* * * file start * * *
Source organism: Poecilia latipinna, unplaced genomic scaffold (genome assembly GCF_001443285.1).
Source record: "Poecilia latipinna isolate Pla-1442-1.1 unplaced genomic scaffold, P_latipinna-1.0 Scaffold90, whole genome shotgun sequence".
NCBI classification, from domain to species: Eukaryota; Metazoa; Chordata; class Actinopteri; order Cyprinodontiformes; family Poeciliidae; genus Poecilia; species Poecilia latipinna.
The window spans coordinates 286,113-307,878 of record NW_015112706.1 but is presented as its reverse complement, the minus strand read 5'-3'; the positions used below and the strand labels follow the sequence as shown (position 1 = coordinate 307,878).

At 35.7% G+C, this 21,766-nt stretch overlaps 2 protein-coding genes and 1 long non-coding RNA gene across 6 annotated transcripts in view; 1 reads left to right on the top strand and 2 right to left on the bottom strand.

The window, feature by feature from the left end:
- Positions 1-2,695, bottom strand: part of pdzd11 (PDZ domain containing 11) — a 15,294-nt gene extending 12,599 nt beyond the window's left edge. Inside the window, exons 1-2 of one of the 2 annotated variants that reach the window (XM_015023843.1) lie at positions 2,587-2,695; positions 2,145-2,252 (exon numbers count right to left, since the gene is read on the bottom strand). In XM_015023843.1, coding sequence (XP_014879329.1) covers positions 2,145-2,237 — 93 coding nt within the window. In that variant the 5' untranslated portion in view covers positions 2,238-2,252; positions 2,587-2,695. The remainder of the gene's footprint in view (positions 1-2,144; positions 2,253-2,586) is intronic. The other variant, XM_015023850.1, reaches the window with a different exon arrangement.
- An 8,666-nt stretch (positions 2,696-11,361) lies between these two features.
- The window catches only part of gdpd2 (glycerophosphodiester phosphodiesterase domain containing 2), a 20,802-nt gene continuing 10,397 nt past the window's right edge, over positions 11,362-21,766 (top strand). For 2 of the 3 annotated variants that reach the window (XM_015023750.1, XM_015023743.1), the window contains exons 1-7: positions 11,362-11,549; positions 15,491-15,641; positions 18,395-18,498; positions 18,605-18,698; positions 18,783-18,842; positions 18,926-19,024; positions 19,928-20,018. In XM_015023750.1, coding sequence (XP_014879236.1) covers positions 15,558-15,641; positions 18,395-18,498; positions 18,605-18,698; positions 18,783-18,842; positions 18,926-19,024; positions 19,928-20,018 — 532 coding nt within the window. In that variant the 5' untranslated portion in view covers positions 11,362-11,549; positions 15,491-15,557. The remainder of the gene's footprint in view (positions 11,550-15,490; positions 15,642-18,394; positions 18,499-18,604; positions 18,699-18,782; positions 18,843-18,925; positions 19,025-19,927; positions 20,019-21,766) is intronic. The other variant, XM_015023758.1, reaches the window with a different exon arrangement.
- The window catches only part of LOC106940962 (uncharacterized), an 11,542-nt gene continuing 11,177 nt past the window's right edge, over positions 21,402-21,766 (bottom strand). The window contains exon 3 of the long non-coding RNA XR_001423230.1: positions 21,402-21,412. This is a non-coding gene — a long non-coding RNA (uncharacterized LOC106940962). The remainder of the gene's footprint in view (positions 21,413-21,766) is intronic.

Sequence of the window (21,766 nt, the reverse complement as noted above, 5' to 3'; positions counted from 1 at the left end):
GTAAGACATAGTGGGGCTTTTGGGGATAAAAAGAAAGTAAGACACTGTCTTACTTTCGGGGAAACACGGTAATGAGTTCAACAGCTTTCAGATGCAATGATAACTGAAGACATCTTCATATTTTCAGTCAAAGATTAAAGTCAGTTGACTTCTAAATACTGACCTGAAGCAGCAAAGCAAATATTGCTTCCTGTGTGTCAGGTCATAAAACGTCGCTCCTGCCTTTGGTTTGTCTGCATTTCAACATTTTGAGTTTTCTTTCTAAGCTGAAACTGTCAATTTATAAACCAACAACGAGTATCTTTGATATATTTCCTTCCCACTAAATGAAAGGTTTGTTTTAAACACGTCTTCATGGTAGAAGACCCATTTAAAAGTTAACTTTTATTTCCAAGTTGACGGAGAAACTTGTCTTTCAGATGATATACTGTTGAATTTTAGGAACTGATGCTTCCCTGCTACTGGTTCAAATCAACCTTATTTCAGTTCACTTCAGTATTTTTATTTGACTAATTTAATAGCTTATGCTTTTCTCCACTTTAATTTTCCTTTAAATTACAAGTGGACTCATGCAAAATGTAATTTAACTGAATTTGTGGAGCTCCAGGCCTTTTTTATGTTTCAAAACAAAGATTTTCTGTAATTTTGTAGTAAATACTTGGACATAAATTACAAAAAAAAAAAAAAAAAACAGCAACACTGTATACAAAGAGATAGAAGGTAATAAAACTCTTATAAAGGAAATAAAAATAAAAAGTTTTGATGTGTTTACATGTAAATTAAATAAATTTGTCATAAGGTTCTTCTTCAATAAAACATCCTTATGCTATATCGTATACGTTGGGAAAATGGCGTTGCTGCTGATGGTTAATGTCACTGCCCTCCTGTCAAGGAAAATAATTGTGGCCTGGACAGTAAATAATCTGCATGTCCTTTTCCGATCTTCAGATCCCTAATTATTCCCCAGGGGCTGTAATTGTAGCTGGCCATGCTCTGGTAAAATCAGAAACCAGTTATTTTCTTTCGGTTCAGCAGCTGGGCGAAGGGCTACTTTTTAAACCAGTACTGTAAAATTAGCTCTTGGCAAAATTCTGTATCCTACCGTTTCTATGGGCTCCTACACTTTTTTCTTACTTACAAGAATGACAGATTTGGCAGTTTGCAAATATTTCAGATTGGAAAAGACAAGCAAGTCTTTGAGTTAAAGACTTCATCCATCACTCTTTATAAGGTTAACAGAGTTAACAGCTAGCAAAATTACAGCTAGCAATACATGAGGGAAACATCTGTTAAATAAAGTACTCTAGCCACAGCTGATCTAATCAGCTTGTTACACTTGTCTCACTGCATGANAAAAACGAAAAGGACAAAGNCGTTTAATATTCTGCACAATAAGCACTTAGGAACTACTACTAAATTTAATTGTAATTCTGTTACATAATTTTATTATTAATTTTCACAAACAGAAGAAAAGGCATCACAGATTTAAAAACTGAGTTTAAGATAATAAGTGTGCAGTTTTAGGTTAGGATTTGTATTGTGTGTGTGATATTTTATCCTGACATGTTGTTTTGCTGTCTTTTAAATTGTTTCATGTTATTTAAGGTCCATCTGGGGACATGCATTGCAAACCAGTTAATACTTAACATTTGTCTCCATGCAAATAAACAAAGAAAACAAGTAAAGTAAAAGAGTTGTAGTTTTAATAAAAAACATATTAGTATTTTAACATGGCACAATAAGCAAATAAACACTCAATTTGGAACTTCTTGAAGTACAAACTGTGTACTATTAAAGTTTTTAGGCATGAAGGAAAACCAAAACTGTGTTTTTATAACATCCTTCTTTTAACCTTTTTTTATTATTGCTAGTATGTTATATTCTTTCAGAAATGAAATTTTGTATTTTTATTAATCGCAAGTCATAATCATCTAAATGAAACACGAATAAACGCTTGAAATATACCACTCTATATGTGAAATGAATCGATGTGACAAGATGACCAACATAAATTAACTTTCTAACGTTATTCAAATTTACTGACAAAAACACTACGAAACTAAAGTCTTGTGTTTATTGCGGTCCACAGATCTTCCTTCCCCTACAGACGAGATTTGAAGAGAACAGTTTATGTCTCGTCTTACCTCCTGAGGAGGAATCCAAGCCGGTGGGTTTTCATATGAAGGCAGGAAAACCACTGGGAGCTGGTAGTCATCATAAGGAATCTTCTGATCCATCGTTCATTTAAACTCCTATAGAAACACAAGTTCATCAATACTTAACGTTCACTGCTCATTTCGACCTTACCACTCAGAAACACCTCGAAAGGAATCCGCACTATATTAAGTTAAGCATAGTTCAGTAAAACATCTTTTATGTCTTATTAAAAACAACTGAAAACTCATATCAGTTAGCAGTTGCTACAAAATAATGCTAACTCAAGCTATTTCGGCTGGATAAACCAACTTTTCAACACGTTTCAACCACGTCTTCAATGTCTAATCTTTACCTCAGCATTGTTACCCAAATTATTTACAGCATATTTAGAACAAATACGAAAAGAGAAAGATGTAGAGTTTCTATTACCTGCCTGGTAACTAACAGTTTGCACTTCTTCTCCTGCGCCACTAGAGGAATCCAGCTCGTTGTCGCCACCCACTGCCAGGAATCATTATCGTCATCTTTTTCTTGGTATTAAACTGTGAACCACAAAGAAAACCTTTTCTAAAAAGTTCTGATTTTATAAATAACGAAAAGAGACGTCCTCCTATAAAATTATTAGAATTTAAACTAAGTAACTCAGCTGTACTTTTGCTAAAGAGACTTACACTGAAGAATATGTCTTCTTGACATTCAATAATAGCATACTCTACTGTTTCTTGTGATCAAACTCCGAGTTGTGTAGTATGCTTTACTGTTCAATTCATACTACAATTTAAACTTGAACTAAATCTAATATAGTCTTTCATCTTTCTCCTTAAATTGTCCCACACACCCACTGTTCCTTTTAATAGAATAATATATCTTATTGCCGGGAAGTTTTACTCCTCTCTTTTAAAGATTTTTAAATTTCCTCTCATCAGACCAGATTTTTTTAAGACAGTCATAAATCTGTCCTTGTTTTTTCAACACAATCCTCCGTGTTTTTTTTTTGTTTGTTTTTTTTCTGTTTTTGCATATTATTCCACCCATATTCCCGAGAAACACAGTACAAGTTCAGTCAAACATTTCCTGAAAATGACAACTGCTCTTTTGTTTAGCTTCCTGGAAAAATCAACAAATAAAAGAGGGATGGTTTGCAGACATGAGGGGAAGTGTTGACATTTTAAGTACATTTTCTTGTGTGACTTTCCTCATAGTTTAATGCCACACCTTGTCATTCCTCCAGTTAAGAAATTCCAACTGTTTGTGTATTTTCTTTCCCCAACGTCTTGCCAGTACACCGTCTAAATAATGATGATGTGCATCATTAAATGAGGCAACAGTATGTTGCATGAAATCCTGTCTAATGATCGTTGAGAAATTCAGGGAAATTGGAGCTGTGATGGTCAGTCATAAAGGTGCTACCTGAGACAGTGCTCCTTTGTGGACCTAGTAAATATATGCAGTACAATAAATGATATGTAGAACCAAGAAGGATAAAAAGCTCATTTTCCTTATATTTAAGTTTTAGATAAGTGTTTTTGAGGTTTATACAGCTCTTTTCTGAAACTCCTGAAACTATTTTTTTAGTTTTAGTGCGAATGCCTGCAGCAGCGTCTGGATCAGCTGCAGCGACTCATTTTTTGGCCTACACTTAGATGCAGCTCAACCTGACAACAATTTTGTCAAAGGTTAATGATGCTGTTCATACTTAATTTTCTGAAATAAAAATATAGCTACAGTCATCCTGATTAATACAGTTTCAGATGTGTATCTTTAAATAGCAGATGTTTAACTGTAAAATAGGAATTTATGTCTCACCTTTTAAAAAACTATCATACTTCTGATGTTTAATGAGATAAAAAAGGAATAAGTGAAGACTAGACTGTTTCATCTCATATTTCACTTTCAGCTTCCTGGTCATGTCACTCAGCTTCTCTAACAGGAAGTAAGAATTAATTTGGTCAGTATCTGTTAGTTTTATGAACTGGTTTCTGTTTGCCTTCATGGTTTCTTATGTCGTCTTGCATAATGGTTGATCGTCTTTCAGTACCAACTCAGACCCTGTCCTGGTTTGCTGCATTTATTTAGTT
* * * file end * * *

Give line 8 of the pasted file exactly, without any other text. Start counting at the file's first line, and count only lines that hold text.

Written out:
- An 8,666-nt stretch (positions 2,696-11,361) lies between these two features.